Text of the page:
People associate running pods with Kubernetes. And when they run containers in their development runtimes, they do not even think about the role pods could play—even in a localized runtime. Most people coming from the Docker world of running single containers do not envision the concept of running pods. There are several good reasons to consider using pods locally, other than using pods to naturally group your containers.
For example, suppose you have multiple containers that require the use of a MariaDB container. But you would prefer to not bind that database to a routable network; either in your bridge or further. Using a pod, you could bind to the
localhost address of the pod and all containers in that pod will be able to connect to it because of the shared network name space.
Continue reading “Podman: Managing pods and containers in a local container runtime”
In this article, I discuss containers, but look at them from another angle. We usually refer to containers as the best technology for developing new cloud-native applications and orchestrating them with something like Kubernetes. Looking back at the origins of containers, we’ve mostly forgotten that containers were born for simplifying application distribution on standalone systems.
In this article, we’ll talk about the use of containers as the perfect medium for installing applications and services on a Red Hat Enterprise Linux (RHEL) system. Using containers doesn’t have to be complicated, I’ll show how to run MariaDB, Apache HTTPD, and WordPress in containers, while managing those containers like any other service, through systemd and
Additionally, we’ll explore Podman, which Red Hat has developed jointly with the Fedora community. If you don’t know what Podman is yet, see my previous article, Intro to Podman (Red Hat Enterprise Linux 7.6) and Tom Sweeney’s Containers without daemons: Podman and Buildah available in RHEL 7.6 and RHEL 8 Beta.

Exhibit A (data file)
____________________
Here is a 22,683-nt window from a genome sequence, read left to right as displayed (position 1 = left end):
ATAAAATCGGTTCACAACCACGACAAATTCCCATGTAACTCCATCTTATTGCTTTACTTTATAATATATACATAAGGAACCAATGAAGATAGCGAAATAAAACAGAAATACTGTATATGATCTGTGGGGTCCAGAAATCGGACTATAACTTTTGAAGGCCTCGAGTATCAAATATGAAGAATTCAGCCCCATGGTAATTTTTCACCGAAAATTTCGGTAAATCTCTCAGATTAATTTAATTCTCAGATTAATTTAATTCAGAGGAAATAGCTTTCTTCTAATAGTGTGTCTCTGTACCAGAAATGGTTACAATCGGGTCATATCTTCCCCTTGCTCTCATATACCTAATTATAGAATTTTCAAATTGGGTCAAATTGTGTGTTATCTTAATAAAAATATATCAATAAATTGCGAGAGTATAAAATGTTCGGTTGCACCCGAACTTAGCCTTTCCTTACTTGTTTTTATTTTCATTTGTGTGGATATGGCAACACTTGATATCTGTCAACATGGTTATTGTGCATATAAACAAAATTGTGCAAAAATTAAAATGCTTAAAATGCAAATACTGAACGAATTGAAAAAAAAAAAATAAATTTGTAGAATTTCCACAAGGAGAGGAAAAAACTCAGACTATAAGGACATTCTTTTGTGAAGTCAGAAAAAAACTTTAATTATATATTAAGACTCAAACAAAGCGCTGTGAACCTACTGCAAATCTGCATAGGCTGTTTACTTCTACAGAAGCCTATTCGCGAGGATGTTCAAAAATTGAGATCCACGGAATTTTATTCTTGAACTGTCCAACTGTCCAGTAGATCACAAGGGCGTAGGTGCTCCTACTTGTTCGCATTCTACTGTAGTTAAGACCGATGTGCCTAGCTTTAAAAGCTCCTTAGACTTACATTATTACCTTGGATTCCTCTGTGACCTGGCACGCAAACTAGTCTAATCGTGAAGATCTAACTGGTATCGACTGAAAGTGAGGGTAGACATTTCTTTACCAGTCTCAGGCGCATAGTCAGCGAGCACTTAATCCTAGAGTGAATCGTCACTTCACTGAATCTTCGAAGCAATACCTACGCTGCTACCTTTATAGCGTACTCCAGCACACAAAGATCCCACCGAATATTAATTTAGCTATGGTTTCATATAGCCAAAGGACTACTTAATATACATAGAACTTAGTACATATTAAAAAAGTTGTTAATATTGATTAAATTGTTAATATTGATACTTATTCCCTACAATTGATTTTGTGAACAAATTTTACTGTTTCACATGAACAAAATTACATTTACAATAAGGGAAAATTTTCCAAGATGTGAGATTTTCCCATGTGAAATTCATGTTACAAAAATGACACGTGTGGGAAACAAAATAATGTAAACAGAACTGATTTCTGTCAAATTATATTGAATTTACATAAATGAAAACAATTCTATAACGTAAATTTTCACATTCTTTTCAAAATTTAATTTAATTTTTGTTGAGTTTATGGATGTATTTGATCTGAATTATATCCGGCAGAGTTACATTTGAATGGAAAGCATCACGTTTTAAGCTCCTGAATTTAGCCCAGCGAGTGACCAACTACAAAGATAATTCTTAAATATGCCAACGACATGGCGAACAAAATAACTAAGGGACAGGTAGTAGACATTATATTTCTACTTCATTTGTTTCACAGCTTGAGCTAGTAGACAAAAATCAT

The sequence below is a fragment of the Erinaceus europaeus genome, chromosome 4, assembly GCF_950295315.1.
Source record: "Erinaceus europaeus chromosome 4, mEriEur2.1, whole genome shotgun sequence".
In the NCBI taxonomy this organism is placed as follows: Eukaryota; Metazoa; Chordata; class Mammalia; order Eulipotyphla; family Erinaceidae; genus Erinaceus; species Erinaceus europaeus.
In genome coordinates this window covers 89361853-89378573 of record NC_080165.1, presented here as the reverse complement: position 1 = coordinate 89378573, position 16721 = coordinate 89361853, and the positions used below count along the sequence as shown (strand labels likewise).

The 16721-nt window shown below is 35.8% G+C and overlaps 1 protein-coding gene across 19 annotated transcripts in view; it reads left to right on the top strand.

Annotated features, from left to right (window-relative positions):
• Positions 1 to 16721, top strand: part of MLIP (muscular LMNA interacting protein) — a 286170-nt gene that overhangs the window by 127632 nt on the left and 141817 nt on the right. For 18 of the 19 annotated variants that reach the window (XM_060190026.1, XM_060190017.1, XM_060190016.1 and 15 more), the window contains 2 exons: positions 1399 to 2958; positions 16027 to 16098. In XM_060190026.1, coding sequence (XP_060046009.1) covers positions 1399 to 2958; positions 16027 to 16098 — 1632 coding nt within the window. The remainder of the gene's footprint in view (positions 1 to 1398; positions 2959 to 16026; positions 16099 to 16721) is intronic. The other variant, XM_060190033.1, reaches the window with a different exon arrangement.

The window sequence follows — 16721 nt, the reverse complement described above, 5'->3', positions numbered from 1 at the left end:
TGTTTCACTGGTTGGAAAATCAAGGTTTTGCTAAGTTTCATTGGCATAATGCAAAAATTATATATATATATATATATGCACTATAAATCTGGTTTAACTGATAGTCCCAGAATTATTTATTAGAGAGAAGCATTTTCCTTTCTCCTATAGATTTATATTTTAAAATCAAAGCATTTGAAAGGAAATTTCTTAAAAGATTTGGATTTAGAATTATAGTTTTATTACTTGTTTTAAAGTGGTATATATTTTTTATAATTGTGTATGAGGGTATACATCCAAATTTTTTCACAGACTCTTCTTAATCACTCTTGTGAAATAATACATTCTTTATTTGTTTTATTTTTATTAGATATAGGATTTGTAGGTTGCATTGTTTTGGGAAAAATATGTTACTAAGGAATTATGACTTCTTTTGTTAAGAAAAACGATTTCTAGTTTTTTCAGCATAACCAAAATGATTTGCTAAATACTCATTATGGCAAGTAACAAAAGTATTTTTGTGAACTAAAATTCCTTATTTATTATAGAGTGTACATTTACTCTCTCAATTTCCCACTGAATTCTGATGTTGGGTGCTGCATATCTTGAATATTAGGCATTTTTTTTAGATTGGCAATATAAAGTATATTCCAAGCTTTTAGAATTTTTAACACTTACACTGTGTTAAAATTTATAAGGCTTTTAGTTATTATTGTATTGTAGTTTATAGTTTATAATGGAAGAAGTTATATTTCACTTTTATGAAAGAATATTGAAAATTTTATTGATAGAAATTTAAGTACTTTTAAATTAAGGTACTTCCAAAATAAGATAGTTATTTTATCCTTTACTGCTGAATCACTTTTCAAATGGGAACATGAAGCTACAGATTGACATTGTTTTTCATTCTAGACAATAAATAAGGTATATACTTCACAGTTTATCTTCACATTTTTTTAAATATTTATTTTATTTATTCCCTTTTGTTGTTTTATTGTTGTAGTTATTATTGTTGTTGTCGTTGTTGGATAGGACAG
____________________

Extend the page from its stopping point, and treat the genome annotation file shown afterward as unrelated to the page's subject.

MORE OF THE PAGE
Continue reading “Managing containerized system services with Podman”
Kubernetes installations can be complex with multiple runtime dependencies and runtime engines. CRI-O was created to provide a lightweight runtime for Kubernetes which adds an abstraction layer between the cluster and the runtime that allows for various OCI runtime technologies. However you still have the problem of depending on daemon(s) in your cluster for builds – I.e. if you are using the cluster for builds you still need a Docker daemon.
Enter Buildah. Buildah allows you to have a Kubernetes cluster without any Docker daemon for both runtime and builds. Excellent. But what if things go wrong? What if you want to do troubleshooting or debugging of containers in your cluster? Buildah isn’t really built for that, what you need is a client tool for working with containers and the one that comes to mind is Docker CLI – but then you’re back to using the daemon.
This is where Podman steps in. Podman allows you to do all of the Docker commands without the daemon dependency. To see examples of Podman replacing the
docker command, see Alessandro Arrichiello’s Intro to Podman and Doug Tidwell’s Podman—The next generation of Linux container tools.
Continue reading “Containers without daemons: Podman and Buildah available in RHEL 7.6 and RHEL 8”
Red Hat Enterprise Linux (RHEL) 7.6 Beta was released a few days ago and one of the first new features I noticed is Podman. Podman complements Buildah and Skopeo by offering an experience similar to the Docker command line: allowing users to run standalone (non-orchestrated) containers. And Podman doesn’t require a daemon to run containers and pods, so we can easily say goodbye to big fat daemons.
Podman implements almost all the Docker CLI commands (apart from the ones related to Docker Swarm, of course). For container orchestration, I suggest you take a look at Kubernetes and Red Hat OpenShift.
Podman consists of just a single command to run on the command line. There are no daemons in the background doing stuff, and this means that Podman can be integrated into system services through
We’ll cover some real examples that show how easy it can be to transition from the Docker CLI to Podman.
Continue reading “Intro to Podman (Red Hat Enterprise Linux 7.6 Beta)”